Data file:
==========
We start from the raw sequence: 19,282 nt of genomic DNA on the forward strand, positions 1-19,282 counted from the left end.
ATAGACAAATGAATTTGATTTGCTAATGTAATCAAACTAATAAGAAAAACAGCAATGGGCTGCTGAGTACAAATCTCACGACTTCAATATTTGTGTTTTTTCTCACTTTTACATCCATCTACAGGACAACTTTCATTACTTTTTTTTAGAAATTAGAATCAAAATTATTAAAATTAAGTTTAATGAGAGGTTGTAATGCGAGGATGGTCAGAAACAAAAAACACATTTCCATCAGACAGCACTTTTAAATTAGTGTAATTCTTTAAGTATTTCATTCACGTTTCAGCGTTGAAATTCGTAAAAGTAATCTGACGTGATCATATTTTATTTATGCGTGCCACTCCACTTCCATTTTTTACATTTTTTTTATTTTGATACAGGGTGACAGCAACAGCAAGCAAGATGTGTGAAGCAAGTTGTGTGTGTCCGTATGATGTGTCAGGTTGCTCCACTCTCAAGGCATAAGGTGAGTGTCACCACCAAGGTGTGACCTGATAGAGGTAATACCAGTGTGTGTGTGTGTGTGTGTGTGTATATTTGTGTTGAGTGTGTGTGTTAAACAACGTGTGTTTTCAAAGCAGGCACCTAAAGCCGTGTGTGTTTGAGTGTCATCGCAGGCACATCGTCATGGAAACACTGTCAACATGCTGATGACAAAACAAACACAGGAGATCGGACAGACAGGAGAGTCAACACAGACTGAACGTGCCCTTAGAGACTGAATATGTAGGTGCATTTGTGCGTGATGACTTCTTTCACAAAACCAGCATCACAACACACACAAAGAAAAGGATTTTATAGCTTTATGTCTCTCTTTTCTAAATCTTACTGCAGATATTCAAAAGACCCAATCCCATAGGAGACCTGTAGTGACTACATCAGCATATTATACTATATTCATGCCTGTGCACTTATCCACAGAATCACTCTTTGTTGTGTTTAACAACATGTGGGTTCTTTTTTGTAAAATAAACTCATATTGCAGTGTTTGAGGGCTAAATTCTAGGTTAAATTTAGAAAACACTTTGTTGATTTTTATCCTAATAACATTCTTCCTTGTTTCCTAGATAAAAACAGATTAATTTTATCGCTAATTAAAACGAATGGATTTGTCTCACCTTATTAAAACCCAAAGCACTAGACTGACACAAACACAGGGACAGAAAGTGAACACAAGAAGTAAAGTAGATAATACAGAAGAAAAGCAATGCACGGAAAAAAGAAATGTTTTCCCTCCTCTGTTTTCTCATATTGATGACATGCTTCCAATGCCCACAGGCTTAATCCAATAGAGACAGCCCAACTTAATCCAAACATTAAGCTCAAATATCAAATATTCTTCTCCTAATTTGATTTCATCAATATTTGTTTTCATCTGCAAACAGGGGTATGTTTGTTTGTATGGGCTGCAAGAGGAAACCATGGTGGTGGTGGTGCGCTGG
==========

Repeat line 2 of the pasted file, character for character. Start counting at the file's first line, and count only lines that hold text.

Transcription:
ATAGACAAATGAATTTGATTTGCTAATGTAATCAAACTAATAAGAAAAACAGCAATGGGCTGCTGAGTACAAATCTCACGACTTCAATATTTGTGTTTTTTCTCACTTTTACATCCATCTACAGGACAACTTTCATTACTTTTTTTTAGAAATTAGAATCAAAATTATTAAAATTAAGTTTAATGAGAGGTTGTAATGCGAGGATGGTCAGAAACAAAAAACACATTTCCATCAGACAGCACTTTTAAATTAGTGTAATTCTTTAAGTATTTCATTCACGTTTCAGCGTTGAAATTCGTAAAAGTAATCTGACGTGATCATATTTTATTTATGCGTGCCACTCCACTTCCATTTTTTACATTTTTTTTATTTTGATACAGGGTGACAGCAACAGCAAGCAAGATGTGTGAAGCAAGTTGTGTGTGTCCGTATGATGTGTCAGGTTGCTCCACTCTCAAGGCATAAGGTGAGTGTCACCACCAAGGTGTGACCTGATAGAGGTAATACCAGTGTGTGTGTGTGTGTGTGTGTGTATATTTGTGTTGAGTGTGTGTGTTAAACAACGTGTGTTTTCAAAGCAGGCACCTAAAGCCGTGTGTGTTTGAGTGTCATCGCAGGCACATCGTCATGGAAACACTGTCAACATGCTGATGACAAAACAAACACAGGAGATCGGACAGACAGGAGAGTCAACACAGACTGAACGTGCCCTTAGAGACTGAATATGTAGGTGCATTTGTGCGTGATGACTTCTTTCACAAAACCAGCATCACAACACACACAAAGAAAAGGATTTTATAGCTTTATGTCTCTCTTTTCTAAATCTTACTGCAGATATTCAAAAGACCCAATCCCATAGGAGACCTGTAGTGACTACATCAGCATATTATACTATATTCATGCCTGTGCACTTATCCACAGAATCACTCTTTGTTGTGTTTAACAACATGTGGGTTCTTTTTTGTAAAATAAACTCATATTGCAGTGTTTGAGGGCTAAATTCTAGGTTAAATTTAGAAAACACTTTGTTGATTTTTATCCTAATAACATTCTTCCTTGTTTCCTAGATAAAAACAGATTAATTTTATCGCTAATTAAAACGAATGGATTTGTCTCACCTTATTAAAACCCAAAGCACTAGACTGACACAAACACAGGGACAGAAAGTGAACACAAGAAGTAAAGTAGATAATACAGAAGAAAAGCAATGCACGGAAAAAAGAAATGTTTTCCCTCCTCTGTTTTCTCATATTGATGACATGCTTCCAATGCCCACAGGCTTAATCCAATAGAGACAGCCCAACTTAATCCAAACATTAAGCTCAAATATCAAATATTCTTCTCCTAATTTGATTTCATCAATATTTGTTTTCATCTGCAAACAGGGGTATGTTTGTTTGTATGGGCTGCAAGAGGAAACCATGGTGGTGGTGGTGCGCTGG